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At first glance, this looks quite tricky, as usually when we are asked to find dy/dx, we have one equation, but here we have 2.
So in this case, we need to use the statement that dy/dx = (dy/dt) * (dt/dx)
Then, we just need to find dy/dt and dy/dx.
dy/dt = -2/t^2
dx/dt = -4, and therefore dt/dx = -1/4
So, (dy/dt)*(dt/dx) = (-2/t^2)*(-1/4)
= 1/2t^2.see more
When we think of integration, we should be thinking of the same method every time; adding one to the power, and then dividing by that new power.
The integral of the sum of each of these terms is equal to the sum of the integrals of each individual term, and therefore we can take them on one-by-one.
When integrating 6x^2, we use the method i mentioned above, and add one to the power (which is 2 here) and divide by it. So this becomes (6x^3)/3, which equals 2x^3.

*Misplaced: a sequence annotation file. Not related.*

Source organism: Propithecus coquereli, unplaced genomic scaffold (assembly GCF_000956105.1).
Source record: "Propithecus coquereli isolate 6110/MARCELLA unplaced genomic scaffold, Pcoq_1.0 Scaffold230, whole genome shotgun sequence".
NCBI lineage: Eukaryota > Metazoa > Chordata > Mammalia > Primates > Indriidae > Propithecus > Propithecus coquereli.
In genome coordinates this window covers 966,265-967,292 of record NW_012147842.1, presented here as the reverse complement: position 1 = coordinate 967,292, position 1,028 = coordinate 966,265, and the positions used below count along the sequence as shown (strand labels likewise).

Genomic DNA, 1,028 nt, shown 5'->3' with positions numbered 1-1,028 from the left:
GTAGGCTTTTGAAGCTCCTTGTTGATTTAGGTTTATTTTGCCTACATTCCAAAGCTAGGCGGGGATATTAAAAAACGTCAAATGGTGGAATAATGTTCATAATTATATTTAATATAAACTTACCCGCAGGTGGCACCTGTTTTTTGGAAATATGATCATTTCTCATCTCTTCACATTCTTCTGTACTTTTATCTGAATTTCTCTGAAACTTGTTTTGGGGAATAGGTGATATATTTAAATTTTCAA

Now, for the second term, we know that 2/x^2 is the same as 2x^-2. This makes it so much easier to deal with. So with the same method as before, this becomes (2x^-1)/(-1), remembering that when we add 1 to -2, we get -1 and not -3. This then equals -2x^-1, or -2/x.
With the last term, 5, there is no power of x. So writing 5 on it's own is technically the same as writing 5x^0, as anything to the power of 0 is 1, and 5*1=5. This makes it easier to visualise what we're trying to do when we integrate this term. So, with the same method as always, this becomes (5x^1)/1, which is just 5x.
Now a fairly common mistake when it comes to indefinite integrals is made at this last part. There could always have been a constant value 'C' that was differentiated to give 0 in the term that we're integrating, so we have to add it back on when we've integrated all the other terms, to make sure we cover this possibility.
So, adding all the terms back together, the answer is 2x^3 - 2x^-1 + 5x + C.see more